A Seattle-based law firm launched a class action lawsuit against Apple as the company has allegedly "gone too far" in how it controls the hardware platform of the iPhone, specifically due to the Error 53 message that certain device owners are seeing due to unauthorized repairs.
According to Apple, Error 53 is generated by security checks that have been put in place for the protection of users. The security checks, which were applied along with the iOS 9, determine if the iPhone still has its original internal components. If the software finds out otherwise, the smartphone is disabled from being used.
As such, repairs that are made by third-party technicians on iPhones can leave them at risk of being bricked due to Error 53.
Apple claimed that the security checks are necessary to ensure that users are protected from third-party technicians possibly replacing the Touch ID sensor of the iPhone with a fraudulent one. The Touch ID is paired up with a secure enclave that stores the fingerprint data of users, and without the security check, a fake Touch ID sensor can allow hackers to extract the sensitive data.
The Error 53 issue has been reported from at least early last year, but only recently has it caught the public's eye. This is why PVCA is moving forward with its class action lawsuit against Apple, with the legal action reviving the "right to repair" argument that has long been a problem for Apple.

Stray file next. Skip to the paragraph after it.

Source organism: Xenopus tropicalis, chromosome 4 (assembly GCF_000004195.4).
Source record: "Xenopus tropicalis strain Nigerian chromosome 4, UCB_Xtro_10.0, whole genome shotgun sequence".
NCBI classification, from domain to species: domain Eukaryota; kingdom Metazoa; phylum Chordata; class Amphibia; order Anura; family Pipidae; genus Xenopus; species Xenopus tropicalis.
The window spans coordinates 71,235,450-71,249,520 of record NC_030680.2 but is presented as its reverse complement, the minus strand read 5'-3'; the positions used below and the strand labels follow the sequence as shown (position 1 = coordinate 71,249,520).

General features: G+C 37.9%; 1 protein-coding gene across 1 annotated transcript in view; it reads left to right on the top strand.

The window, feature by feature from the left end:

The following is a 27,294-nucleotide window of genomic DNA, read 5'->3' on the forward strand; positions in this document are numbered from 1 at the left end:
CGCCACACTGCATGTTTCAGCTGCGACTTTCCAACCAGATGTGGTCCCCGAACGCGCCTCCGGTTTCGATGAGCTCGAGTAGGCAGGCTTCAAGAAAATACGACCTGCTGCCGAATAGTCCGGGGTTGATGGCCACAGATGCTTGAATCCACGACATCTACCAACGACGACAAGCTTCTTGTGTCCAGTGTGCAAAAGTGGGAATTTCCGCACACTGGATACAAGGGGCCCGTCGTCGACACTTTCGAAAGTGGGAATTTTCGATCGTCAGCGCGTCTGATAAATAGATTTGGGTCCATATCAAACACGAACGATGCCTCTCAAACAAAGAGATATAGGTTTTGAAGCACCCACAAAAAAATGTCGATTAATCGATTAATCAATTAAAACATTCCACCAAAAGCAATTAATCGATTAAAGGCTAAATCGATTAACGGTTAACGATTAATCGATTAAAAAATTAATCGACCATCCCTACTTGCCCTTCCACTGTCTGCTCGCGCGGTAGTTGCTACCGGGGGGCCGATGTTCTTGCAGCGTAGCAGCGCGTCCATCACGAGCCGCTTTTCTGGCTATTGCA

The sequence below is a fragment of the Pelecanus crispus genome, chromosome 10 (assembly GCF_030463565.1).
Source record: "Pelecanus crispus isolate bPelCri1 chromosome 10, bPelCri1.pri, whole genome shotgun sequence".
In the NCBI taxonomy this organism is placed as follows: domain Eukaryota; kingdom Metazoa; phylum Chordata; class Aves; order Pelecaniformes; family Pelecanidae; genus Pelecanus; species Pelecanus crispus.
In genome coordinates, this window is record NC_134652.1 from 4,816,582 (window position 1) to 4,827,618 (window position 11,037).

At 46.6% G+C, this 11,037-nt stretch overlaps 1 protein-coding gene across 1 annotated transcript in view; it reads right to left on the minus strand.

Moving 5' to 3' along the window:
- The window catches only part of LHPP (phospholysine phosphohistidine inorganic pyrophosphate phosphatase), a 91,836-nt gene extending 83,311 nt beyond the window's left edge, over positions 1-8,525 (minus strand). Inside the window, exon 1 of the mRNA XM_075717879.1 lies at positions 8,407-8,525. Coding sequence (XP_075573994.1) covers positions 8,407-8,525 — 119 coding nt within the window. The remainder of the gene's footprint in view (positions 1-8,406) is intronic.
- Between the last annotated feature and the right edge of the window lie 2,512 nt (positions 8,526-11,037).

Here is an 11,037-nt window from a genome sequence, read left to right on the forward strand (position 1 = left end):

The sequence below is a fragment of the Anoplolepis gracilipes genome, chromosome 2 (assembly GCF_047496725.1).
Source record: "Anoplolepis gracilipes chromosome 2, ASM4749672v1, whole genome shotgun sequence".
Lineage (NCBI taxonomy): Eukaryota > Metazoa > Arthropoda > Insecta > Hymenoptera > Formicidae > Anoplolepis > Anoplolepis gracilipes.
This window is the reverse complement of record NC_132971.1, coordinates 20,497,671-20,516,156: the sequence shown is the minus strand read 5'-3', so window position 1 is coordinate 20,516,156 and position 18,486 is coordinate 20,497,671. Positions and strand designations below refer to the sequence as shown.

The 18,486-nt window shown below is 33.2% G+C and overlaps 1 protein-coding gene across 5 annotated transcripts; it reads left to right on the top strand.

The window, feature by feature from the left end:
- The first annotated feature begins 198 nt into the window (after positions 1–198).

Apple has made it almost impossible for users and third-party technicians to repair the company's iPhones, with the application of a variety of unauthorized repair impediments such as generous amounts of adhesive and proprietary screws. According to Apple, the company is doing such to prevent modifications being done, whether inadvertently or purposely, by third-party technicians, so that the user experience will be consistent among all iPhone units.
Darrell Cochran, the attorney that is leading PCVA's lawsuit, claims that the argument of Apple is invalid as the iPhones continue to work as they should even after undergoing the repairs.
Cochran adds that Apple should have given a warning to users regarding the security checks that were added to the iOS 9, as some users suddenly had their iPhones bricked, with no chance to avail of a warranty.
The lawsuit is seeking for $5 million in damages, replacement iPhones for the units that were bricked with the iOS 9 update and the removal of the security checks.